Joan Esculies, 30 September 2022
Carles Puigdemont in the hemicycle of the Parlament, followed by Jordi Turull / LV
Five years later, 1-O still conditions Catalan politics. After turning Carles Puigdemont into an electoral totem, a segment of Junts refuses to make a critical review of what happened and another fears the consequences at the polls of moving away from the president. ERC strategists undertook their analysis at the end of 2017 and set a new course by traveling to past screens. They do not recognize it that way but they risk and assume, with fear, that a part of the electorate does not understand why the disconnection that was presented as feasible then today has no date.
There has been no public rectification, nor acceptance of the failure of that October by both parties (nor, of course, by the CUP). Doing so would be as much as recognizing, as the historian Josep M. Fradera crudely expressed in Politics & Prose in May 2021, that today a segment of Catalan leaders involved in the operation is politically finished.
The first of October has become a burden that does not allow the country to progress
1-O was an unprecedented organizational milestone. The culmination of five years of the 9/11 mobilizations driven by the desire to overcome the previous challenge, the result of combining new technologies with the associative network of a part of Catalan society, which resists the phenomenon of bowling alone.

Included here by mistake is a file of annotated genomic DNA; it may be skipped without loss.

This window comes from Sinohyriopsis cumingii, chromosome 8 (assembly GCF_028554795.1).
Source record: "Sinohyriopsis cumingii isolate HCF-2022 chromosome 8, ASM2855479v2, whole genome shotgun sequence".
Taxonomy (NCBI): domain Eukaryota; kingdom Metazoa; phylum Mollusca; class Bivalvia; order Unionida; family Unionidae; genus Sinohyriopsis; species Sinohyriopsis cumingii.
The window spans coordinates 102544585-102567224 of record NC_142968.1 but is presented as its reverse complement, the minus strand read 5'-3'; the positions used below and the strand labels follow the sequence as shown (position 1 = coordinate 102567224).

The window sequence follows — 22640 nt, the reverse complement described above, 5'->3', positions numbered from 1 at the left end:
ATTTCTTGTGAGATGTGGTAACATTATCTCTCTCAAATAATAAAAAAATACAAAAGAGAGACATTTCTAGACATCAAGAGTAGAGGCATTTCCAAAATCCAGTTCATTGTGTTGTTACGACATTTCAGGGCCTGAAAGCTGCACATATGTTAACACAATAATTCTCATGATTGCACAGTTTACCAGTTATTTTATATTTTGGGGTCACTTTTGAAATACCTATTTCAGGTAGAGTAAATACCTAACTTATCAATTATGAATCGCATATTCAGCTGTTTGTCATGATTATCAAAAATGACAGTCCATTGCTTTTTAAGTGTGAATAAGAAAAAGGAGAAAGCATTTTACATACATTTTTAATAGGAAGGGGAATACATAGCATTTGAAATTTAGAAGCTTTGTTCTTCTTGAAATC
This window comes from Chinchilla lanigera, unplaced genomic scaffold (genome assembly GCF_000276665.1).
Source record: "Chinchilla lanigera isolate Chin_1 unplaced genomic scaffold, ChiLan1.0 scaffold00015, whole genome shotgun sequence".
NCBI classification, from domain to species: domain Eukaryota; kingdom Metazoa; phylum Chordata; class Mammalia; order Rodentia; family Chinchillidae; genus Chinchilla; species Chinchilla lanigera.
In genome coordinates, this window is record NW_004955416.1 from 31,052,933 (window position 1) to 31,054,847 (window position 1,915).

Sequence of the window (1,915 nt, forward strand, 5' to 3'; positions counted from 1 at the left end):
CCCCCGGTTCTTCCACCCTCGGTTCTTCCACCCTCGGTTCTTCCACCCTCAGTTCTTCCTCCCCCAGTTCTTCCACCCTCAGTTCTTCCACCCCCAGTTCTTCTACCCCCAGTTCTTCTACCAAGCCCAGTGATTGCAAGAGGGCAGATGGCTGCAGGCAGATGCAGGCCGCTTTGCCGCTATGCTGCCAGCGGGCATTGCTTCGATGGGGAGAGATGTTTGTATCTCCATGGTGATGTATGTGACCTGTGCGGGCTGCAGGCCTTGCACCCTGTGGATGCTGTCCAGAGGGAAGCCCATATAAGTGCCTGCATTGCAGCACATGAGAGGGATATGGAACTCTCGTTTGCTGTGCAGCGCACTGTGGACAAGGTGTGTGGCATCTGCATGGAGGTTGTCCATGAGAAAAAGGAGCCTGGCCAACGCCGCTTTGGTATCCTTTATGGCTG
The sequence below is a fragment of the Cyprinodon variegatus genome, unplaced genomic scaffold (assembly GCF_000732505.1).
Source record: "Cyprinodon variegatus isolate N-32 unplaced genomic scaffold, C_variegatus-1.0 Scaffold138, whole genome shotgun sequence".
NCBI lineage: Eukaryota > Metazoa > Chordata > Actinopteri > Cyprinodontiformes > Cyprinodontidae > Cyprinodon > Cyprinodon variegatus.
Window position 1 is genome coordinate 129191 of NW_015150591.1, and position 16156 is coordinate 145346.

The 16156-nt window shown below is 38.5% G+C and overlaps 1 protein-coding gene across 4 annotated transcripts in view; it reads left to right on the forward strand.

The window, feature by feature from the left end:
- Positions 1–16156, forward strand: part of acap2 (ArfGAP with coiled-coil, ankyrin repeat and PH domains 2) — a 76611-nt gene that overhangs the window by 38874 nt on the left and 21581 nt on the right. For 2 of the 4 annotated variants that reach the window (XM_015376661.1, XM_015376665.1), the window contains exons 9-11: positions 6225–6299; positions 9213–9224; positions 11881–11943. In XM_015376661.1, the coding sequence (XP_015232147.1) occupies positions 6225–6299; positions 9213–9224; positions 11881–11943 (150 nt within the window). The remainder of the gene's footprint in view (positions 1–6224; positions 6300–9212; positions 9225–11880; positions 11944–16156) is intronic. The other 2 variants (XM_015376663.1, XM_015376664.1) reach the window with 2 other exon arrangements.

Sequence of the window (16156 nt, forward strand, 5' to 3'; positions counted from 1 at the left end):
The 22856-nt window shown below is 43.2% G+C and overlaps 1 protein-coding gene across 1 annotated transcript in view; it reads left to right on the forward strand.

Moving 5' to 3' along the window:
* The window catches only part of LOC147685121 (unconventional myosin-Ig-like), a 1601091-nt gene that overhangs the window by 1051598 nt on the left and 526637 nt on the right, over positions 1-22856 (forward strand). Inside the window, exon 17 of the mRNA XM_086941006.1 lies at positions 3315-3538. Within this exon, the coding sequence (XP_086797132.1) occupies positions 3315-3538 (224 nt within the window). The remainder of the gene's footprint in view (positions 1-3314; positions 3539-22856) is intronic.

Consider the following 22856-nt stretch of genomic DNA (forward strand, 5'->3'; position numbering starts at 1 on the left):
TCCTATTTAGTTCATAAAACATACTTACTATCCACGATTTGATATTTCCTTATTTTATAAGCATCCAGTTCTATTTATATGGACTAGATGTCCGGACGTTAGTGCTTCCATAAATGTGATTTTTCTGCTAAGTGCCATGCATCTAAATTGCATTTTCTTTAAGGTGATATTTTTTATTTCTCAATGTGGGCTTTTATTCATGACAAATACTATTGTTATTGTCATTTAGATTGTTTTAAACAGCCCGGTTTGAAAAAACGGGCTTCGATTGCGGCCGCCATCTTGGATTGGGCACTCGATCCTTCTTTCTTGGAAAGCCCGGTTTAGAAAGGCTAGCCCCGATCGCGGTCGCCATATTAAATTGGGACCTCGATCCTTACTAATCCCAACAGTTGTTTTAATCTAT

For the independence movement, the actions of the security forces represented a point of no return with the State. However, neither the charges, nor the trials, nor the sentences, nor the exiles have united Catalan society in a common front –in the style of the one achieved in Ireland after the Easter uprising of 1916–.
Despite this, a part of the pro-independence leaders still believes that they will be able to repeat the conditions of the experiment and change its end. Without assuming that their voters no longer look at them like they did in the summer of 2017, that the country has gone through an exhausting pandemic, that it is entering an economic crisis of unknown dimensions and that the independence movement is a great organizer of macro hapennings, but that it does not have guerrilla heart.
Josep Asensio publishes a short essay with a very suggestive thesis –although he lacks a more powerful critical apparatus–. According to The Ghost of Lerroux , the constant concern for not awakening the internal division of Catalonia has historically misled Catalanism from standing up to the State. To revive and maintain that scarecrow would be, then, the ultimate purpose of lerrouxism.
Today 1-O is the ghost of independence. Over time it will become a myth like that of the runs before the old police (los grises) that we have heard so many times in family after-dinners. But now the different readings and attempts to appropriate what it was have turned it into a burden that does not allow the country to progress. His penultimate victim is Catalan Government itself, the next will be Junts.